« Reply #3 on: May 28, 2010, 03:41:36 PM »
I'm not aware of any evidence of pressure on this specific issue. There was prior pressure from the German government about Street View itself in 2009, before Google was authorized to begin actually collecting photo data. They then did so with the by then standard practice (for them, and many other companies) of reading wifi network SSIDs and locations using a standard tool of some kind. Apparently Germany was unaware that they were gathering SSID info, whether through intentional omission on Google's part (possibly, but I'm not aware of proof), or simply oversight by the German government. Germany objected to *the collection of SSIDs and locations*, but was not at that time aware of the collection of other data (packet traffic) that Google had also performed. This is a news story from around that time, before the news of Google's additional data collection broke:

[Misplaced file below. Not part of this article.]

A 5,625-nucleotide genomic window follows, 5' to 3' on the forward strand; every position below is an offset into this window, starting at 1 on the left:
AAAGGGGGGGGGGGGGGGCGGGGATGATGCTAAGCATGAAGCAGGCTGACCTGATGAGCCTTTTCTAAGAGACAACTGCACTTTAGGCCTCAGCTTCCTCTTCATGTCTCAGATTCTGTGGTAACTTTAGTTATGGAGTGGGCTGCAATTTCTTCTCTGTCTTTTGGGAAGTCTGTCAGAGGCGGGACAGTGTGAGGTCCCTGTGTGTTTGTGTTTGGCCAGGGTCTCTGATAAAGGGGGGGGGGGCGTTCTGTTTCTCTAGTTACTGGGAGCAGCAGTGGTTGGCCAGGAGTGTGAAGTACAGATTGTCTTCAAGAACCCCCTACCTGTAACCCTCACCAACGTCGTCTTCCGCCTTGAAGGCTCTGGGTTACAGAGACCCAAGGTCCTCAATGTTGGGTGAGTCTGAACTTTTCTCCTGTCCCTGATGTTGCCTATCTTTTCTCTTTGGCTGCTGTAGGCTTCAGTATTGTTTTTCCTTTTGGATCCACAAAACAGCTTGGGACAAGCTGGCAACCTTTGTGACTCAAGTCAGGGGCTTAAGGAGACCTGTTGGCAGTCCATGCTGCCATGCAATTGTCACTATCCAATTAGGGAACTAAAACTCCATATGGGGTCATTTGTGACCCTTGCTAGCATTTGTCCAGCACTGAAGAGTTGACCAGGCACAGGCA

http://www.ndtv.com/...treet-view-22133.php

It was after this point then that Google *volunteered* the information that they had "accidentally" collected other data while scanning SSIDs. From the opinions I've read of a wide range of technology experts familiar with the kind of systems and software one might use to scan for SSIDs from a moving vehicle, it just so happens that most of the tools - especially free/open source that Google might be prone to use, or base their own tool off of - do in fact *by default* collect more than just the SSID info, basically they're network scanners that log whatever they find. Google erred (supposedly) in not turning off unnecessary parts of these tools, e.g. limiting it to SSID detection and logging only. But it *seems* like an honest mistake that could have been made.